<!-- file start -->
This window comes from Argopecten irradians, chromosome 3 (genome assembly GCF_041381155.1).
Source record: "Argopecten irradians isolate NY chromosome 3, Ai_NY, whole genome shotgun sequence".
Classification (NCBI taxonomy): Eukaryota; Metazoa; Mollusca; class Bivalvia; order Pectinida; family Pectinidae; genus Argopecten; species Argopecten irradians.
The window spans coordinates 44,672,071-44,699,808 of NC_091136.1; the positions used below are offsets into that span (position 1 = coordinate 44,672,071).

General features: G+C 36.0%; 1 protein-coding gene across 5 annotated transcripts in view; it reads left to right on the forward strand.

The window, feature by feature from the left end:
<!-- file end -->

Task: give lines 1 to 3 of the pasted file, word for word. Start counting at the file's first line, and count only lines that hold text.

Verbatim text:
This window comes from Argopecten irradians, chromosome 3 (genome assembly GCF_041381155.1).
Source record: "Argopecten irradians isolate NY chromosome 3, Ai_NY, whole genome shotgun sequence".
Classification (NCBI taxonomy): Eukaryota; Metazoa; Mollusca; class Bivalvia; order Pectinida; family Pectinidae; genus Argopecten; species Argopecten irradians.